As I observed last week, all previous commentary about the "surge" in Iraq and any evaluations of whether it was working yet were grossly premature. The US was merely building its forces and preparing the ground up to now—and the current massive operation is the real surge that we have only just begun to launch.
Ronbo sent me a link to an excellent, must-read overview of the new counter-insurgency strategy by one of General Petraeus's advisors. I won't excerpt this article, because it is too good and too informative to condense into a few quotes. But if you want to understand the "big picture" of what we are doing now in Iraq, and the reasoning behind it, go read this article.
For my excerpts, I chose a Los Angeles Times article that offers much less analysis but gives an on-the-ground "feel" for the nature of the campaign. Note particularly the anecdote about the young widow of an insurgent sniper who describes how she begged her husband to quit the fight because "doing the things he was doing can only end in death." That is precisely what we want the enemy's supporters to conclude.
The New York Times also has an interesting report that gives a feel for the scale and house-flattening destructiveness of the new campaign.
Unfortunately, al-Qaeda has also mounted one successful counter-attack: a bomb attack that killed Sunni tribal leaders who had allied themselves with the Iraqi government against al-Qaeda. We'll see whether this makes the sheiks afraid to oppose al-Qaeda—or whether this hardens their opposition to the terrorists.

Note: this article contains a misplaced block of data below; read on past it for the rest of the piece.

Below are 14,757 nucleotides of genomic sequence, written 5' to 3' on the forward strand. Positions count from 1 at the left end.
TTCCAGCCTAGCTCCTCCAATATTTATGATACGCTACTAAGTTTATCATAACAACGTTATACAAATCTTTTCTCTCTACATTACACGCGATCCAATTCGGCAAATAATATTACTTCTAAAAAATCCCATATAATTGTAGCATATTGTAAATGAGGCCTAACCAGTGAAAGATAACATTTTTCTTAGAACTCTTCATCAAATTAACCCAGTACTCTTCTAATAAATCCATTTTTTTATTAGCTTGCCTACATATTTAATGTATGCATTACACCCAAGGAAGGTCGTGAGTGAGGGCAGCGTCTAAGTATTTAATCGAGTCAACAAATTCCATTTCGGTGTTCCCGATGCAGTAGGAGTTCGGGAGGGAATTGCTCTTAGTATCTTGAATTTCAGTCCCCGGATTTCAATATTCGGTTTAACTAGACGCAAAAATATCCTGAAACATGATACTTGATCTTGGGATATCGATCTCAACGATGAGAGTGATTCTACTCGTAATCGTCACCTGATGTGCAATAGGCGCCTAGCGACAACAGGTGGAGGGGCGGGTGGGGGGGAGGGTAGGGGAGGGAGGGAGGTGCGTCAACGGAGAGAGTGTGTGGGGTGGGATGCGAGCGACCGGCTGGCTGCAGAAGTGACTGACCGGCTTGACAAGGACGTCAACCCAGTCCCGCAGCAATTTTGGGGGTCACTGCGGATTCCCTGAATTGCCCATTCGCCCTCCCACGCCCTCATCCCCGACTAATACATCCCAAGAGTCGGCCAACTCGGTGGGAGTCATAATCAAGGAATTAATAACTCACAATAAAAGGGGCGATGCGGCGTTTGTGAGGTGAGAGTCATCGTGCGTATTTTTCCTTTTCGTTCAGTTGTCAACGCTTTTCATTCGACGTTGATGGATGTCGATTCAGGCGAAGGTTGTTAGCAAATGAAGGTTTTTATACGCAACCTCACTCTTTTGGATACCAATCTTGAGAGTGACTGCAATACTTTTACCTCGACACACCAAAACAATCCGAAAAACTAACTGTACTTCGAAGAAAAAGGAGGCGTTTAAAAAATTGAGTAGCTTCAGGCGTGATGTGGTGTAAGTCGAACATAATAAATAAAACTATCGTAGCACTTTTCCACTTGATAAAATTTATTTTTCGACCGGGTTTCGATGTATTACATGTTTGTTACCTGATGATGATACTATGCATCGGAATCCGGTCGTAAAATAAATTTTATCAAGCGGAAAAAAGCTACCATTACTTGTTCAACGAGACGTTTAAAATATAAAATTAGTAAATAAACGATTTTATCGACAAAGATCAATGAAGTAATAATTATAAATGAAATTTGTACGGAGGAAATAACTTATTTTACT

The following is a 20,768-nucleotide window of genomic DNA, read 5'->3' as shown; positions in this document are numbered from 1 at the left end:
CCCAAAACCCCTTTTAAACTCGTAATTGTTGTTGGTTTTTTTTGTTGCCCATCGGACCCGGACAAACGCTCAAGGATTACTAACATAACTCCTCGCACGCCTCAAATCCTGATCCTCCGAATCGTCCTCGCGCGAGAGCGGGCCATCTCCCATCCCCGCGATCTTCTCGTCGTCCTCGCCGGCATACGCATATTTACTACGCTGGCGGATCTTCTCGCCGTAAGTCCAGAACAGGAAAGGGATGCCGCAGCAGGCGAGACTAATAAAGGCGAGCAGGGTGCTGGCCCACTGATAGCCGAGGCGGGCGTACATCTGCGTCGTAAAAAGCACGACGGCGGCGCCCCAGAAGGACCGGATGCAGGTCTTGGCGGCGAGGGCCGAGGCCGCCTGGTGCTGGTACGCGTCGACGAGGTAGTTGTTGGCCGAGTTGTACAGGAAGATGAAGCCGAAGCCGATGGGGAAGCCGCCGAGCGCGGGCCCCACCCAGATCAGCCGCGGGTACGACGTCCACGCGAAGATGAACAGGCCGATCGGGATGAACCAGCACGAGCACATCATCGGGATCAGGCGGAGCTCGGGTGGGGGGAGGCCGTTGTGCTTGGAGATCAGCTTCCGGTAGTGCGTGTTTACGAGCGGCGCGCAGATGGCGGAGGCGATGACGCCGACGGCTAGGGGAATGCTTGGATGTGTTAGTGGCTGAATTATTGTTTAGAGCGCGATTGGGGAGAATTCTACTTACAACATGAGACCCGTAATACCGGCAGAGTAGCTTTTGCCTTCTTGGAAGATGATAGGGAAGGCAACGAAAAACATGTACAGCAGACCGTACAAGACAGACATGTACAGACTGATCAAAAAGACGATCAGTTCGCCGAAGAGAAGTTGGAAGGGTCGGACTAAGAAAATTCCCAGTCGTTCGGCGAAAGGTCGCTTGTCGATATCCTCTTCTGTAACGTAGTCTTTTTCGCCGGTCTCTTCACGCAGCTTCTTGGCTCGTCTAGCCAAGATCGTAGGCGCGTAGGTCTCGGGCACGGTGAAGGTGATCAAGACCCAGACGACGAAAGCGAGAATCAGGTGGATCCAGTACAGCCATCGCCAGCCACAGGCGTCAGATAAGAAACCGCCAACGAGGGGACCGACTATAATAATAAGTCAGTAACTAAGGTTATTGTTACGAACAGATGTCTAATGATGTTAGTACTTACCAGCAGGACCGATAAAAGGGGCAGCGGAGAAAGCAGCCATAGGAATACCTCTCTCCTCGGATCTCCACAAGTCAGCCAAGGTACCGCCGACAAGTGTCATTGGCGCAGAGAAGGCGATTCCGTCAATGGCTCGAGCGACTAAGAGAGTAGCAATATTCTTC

"Militants' Baqubah Fiefdom Is Liberated," Alexandra Zavis, Los Angeles Times, June 26 For more than a year, hundreds of masked gunmen loyal to Al Qaeda cruised this capital of their self-declared state, hauling Shiite Muslims from their homes and leaving bodies in the dusty, trash-strewn streets.
They set up a religious court and prisons, aid stations and food stores. And they imposed their fundamentalist interpretation of Islam on a population that was mostly too poor to flee and too terrified to resist.
US and Iraqi soldiers last week pushed into this city that has been the heart of the Sunni Arab militants' fiefdom, in a campaign to bring three lawless neighborhoods under government control. What they found was a chilling indication of the ability of Sunni Arab insurgents to run a rival state, even as US troops prepared to wipe them out….
US Army Col. Stephen Townsend, who commands the 3rd Stryker Brigade Combat Team, 2nd Infantry Division, based in Ft. Lewis, Wash., said the assault had denied the insurgents a major bastion and helped secure this city of about 300,000 residents.
"There ain't no capital of the Islamic State of Iraq anymore," Townsend told reporters Monday at a base on the city's northern outskirts….
Among the dead was a suspected sniper believed to have killed at least one US soldier. When the Americans visited his house, the man's aging father said he had disowned his son and persuaded two younger sons to quit the movement. The man's young wife said she had pleaded with her husband to do the same.
"I told him he has a family now," she said, trembling slightly as she sat on the kitchen floor, cradling a baby boy and answering the soldiers' questions. "Doing the things he was doing can only end in death, and that is what happened."